inclusionary zoning chief among them, and the mayor
vowed to pursue as many as possible.
Shortly thereafter, Murray announced that a “grand
bargain” had been reached among the city, housing advocates and developers. For the first time, the city would
require all new commercial and multifamily residential developers either to include 5 to 7 percent of units
affordable to 60 percent of median income or pay into
a housing fund, with a goal of creating 6,000 units over
10 years. In return, the city would “upzone” 16 percent of
the city — including downtown and all of the areas
percent, according to a New York University study, and
he vowed to address it. In March, after long and often
contentious debates, the New York City Council approved
his Mandatory Inclusionary Housing program. With a
goal to preserve or build 200,000 units of below-mar-
ket-rate housing by 2025, it almost certainly is the most
aggressive such effort to date.
The key to the plan — and its salient feature — is a prom-
ise to rezone neighborhoods throughout the city to allow
increased density and height limits. The city also will offer
low-interest financing and tax advantages to further sub-
sidize permanently affordable units. In exchange, projects
requiring a land use action have two basic options:
• Set aside 25 percent of units for those making 60 per-
cent of area median income ($47,000 for a family of
three), with a further 10 percent for those making 40
percent or less ($31,000), or
• Offer 30 percent to those making 80 percent or less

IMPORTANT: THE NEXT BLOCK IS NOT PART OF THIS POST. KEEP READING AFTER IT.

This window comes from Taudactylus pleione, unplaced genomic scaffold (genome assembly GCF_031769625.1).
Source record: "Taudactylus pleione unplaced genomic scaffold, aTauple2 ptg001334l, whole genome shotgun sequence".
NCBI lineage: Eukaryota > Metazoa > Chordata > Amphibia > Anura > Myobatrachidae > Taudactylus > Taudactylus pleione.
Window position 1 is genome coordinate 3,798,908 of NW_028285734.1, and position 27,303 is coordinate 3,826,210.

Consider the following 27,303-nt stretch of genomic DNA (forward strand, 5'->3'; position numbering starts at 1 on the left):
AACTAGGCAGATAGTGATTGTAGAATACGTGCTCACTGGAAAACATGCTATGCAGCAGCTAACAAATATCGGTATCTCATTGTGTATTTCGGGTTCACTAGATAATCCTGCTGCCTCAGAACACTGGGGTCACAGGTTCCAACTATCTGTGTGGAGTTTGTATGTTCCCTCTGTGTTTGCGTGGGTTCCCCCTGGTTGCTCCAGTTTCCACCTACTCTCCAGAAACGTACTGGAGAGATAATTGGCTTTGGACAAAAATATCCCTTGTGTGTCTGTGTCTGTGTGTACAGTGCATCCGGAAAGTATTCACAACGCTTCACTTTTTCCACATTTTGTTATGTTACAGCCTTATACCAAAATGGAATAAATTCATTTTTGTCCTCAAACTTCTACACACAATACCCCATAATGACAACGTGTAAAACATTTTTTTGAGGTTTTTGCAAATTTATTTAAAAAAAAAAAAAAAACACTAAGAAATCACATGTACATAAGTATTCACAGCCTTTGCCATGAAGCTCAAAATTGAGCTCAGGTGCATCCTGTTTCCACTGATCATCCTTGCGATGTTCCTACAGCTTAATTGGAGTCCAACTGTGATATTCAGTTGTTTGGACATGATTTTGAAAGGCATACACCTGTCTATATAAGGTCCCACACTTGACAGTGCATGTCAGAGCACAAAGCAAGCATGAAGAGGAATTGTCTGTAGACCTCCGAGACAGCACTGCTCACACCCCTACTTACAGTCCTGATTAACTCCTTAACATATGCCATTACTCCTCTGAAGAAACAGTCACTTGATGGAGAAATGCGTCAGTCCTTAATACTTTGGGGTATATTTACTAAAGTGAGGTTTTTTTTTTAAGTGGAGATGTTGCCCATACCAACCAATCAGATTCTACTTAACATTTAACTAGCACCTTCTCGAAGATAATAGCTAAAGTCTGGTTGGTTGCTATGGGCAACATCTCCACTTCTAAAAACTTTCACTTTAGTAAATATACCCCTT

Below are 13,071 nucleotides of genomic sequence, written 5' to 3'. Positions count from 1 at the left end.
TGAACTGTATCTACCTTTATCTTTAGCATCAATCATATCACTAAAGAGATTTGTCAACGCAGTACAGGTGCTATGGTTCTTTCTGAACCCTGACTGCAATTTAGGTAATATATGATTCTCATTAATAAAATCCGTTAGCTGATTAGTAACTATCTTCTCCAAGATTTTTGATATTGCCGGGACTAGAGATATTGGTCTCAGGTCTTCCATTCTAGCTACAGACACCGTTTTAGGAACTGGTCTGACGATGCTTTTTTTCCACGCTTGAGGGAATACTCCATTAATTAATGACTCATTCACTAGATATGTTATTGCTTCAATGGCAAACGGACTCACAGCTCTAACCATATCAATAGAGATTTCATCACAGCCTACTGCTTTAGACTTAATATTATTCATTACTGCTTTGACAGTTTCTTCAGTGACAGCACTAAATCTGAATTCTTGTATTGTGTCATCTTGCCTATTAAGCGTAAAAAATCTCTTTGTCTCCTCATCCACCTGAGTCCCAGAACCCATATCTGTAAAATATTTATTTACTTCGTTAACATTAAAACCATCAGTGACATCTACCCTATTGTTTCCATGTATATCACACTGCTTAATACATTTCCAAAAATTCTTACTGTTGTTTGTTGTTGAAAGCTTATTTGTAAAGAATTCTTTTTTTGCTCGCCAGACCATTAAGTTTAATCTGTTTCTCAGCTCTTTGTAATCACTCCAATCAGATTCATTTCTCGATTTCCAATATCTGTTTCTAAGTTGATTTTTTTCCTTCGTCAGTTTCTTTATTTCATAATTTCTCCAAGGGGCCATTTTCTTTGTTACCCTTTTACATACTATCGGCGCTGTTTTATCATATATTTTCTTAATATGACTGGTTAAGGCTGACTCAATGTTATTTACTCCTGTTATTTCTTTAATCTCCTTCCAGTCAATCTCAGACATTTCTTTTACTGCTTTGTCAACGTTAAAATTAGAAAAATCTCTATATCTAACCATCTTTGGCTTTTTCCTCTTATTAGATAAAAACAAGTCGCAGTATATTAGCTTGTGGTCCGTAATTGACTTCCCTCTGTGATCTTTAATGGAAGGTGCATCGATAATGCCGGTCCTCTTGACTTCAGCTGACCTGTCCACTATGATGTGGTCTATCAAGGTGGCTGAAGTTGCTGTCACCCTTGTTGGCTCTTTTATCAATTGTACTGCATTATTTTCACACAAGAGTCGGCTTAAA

of median income, or $62,000 for a family of three.
The city also has the discretion to offer two other options,
one aimed at creating more units for the lowest incomes,
and another going as high as 115 percent of median income.
As it works through rezoning plans for 15 areas, the city
also plans to offer those neighborhoods greater investment
in infrastructure and amenities. In the East New York
section of Brooklyn, city officials have vowed to beautify streets, build schools, improve parks and make other
moves to improve livability as new construction arrives.
Seattle’s Housing Affordability and Livability Agenda
Seattle, home to a tech boom driven by Amazon and
fueled with refugees from its pricey counterpart by the San
Francisco Bay, has been among the five fastest growing
big cities since the recovery began. The influx of above-average incomes has helped drive rents and house prices
skyward, despite — some would say because of — frenetic construction seemingly everywhere.
Worried that the city was “losing its soul”, as a New York
Times article put it, Mayor Ed Murray in 2014 convened a 28-member panel of for-profit and nonprofit
developers, housing experts and other stakeholders to
plan a counter-attack. Ten months later, the committee
produced a Housing Affordability and Livability Agenda
(HALA) with 65 aggressive recommendations, mandatory
The key to the plan is a promise
to rezone neighborhoods
throughout the city to allow
increased density and height limits.
Photo by Catherine Bassetti
Courtesy of State Farm